Welcome everyone. I’m Christopher DeFilippis and this is DeFlip Side.
Brush up on your Melvil Dewey trivia, because it’s time once again for DeFlip Side’s annual best and worst reads show, where I count down the best and worst genre books I’ve read in the past year.
As always, the books featured weren’t necessarily published in the last year; that’s why I call it “Best Reads” instead of “Best Books.”
Now, on with the list for 2013!
(Click the book covers to get your own copies!)
Book 5) Miss Leavitt’s Stars: The Untold Story of the Woman Who Discovered How to Measure the Universe by George Johnson
This book recounts the story Henrietta Swan Leavitt, who worked as a so-called “computer” at Harvard at the turn of the last century, cataloging stars. At the time, the size of the universe was a philosophical question, because there was no way to measure it–until Henrietta discovered variable stars.
By measuring their magnitude and using something called the inverse square law Miss Leavitt’s discovery gave astronomers a method to calculate the size of the visible universe. Pretty cool, huh?
Miss Leavitt’s Stars isn’t a gripping page-turner, but it does hammer home the beauty of mathematics. And while many fiction titles I read last year ranked higher, I often find myself thinking on that crafty Henrietta and her invaluable contribution to science.
Book 4) Saturn’s Children by Charles Stross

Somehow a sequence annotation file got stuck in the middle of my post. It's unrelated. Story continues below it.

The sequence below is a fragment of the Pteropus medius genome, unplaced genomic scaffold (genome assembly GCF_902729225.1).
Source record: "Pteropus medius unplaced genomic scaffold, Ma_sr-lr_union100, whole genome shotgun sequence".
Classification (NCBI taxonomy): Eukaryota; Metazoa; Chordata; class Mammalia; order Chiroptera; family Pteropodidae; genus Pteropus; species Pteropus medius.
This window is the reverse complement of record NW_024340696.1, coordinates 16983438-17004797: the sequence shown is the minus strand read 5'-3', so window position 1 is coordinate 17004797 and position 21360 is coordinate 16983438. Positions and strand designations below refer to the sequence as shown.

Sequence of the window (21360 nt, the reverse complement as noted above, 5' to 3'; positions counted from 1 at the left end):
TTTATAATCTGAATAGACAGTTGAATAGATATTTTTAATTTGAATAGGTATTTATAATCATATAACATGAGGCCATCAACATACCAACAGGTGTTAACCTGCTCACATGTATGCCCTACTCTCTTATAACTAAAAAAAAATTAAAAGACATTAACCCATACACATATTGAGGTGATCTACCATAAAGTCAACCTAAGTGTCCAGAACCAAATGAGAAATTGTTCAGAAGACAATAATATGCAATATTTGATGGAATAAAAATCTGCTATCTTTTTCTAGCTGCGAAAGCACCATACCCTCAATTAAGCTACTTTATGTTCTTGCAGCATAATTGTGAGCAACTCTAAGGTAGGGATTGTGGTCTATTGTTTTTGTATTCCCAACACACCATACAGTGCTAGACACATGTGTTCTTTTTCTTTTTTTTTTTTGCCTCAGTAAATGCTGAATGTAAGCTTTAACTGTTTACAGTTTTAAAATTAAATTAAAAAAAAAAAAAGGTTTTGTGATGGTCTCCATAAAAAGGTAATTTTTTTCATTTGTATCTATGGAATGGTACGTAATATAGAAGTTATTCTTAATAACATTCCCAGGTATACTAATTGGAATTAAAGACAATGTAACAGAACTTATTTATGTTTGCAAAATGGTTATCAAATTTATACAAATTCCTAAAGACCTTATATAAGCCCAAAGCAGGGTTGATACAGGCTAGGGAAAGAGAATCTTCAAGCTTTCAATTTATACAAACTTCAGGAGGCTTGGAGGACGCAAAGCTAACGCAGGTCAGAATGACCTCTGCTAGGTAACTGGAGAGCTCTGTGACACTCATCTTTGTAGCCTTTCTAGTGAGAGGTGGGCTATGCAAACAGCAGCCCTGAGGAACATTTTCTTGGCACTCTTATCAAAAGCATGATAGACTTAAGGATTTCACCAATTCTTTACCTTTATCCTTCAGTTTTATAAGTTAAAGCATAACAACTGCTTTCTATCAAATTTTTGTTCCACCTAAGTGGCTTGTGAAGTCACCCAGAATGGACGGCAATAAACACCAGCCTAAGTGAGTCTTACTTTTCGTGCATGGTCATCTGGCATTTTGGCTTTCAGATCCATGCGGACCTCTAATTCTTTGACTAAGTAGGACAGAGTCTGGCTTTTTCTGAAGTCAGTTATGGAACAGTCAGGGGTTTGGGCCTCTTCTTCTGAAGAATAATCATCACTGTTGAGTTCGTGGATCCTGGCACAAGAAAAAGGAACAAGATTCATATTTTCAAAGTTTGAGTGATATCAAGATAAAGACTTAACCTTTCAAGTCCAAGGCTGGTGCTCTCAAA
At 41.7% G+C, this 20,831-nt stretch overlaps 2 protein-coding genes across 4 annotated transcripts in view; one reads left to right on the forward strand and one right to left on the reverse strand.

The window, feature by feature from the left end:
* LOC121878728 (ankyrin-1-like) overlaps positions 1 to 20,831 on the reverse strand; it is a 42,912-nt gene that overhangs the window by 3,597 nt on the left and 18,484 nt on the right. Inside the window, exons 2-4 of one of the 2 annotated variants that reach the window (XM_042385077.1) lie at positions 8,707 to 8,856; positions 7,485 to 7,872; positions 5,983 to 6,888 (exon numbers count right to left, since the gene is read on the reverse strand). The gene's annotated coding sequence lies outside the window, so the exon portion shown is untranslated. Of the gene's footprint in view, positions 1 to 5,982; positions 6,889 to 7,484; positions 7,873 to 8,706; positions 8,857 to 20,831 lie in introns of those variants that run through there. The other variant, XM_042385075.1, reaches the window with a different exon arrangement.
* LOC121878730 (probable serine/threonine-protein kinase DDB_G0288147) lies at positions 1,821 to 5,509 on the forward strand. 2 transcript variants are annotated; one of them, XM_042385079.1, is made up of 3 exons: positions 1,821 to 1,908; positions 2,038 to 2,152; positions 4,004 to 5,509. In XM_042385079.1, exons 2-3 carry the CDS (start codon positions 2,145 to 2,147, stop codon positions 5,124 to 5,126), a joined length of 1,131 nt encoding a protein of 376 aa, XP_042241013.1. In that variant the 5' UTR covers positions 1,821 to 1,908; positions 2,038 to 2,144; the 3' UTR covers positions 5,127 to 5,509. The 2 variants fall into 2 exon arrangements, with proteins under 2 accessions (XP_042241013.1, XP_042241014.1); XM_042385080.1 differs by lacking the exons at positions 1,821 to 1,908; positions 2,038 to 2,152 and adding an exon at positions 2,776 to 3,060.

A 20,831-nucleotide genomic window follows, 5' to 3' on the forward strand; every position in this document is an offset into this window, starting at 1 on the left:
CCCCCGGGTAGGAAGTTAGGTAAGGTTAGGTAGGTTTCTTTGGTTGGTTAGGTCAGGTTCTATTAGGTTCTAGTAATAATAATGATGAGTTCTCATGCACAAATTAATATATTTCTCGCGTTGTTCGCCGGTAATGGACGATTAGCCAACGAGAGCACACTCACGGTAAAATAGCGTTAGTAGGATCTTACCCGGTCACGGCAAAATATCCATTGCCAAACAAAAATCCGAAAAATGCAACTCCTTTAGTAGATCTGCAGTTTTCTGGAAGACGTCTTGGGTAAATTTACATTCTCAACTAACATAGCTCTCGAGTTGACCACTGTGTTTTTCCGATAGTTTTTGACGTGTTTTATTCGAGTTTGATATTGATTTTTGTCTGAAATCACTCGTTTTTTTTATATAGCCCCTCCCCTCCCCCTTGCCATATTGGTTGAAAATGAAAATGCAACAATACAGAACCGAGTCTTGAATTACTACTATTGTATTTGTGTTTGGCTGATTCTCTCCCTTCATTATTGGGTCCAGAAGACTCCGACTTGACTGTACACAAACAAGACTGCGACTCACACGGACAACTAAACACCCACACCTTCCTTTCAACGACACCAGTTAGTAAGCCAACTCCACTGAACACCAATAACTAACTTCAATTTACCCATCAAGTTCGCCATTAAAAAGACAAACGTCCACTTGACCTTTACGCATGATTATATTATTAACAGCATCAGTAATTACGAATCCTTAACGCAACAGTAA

In this far-future space opera, robots have outlived the human race and populate the solar system. Freya Nakamichi-47 is an archaic pleasure robot, becoming increasingly alienated in a society straying from human norms. But a distress call from one of her far-flung sibs sets Freya on a trip across the solar system, where she discovers another usefulness she never suspected.
Stross obviously had a ball writing Saturn’s Children. The world building is effortless, and Freya is an incredibly likable protagonist–a reluctant spy taking us on a pulpy thrill ride from Mercury to the Oort Cloud and beyond.
Stross dedicates this space opera to Robert Heinlein and Isaac Asimov, even quoting Asimov’s three famous laws of robotics at the book’s outset. But Stross unearths a darkness in them that is now so glaringly obvious that I can’t believe I never saw it before.
Book 3) The Man in The High Castle by Philip K. Dick
Look, reading this book was a leap of faith because Dick’s VALIS trilogy left a bad taste in my mouth. But The Man in the High Castle has an intriguing premise, presenting an alternate history where the Allies lost WWII, and America is divided between Japan and Germany.
There’s plenty of fun world bending on display here, and overarching themes that question the nature and legitimacy of the various “realities” that appear in the book (and by extension, our own). But for all that, High Castle is a surprisingly straightforward read–by Philip K. Dick standards anyway–presenting ideas in much more cogent, compelling, non-batcrap-crazy forms than I’ve experienced in other Dick novels.
Of course, there are some of Dick’s distracting trademarks to contend with, most notably his obsessive need to write himself into his books. Who else did you expect the man in the high castle to be?
Book 2) A Canticle for Leibowitz by Walter M. Miller, Jr.
This is another classic that caught me by complete surprise. Miller wrote A Canticle for Leibowitz in 1959, but his style and sense of humor feel completely contemporary.
Set centuries from now in post-nuclear war America, the story centers around the unlikely legacy of a 1950s scientist named Leibowitz, who left behind an old blueprint, a shopping list, and a hastily-scrawled note to his wife. Little could he suspect that an order of post-apocalyptic Catholic monks would use them to help rebuild civilization.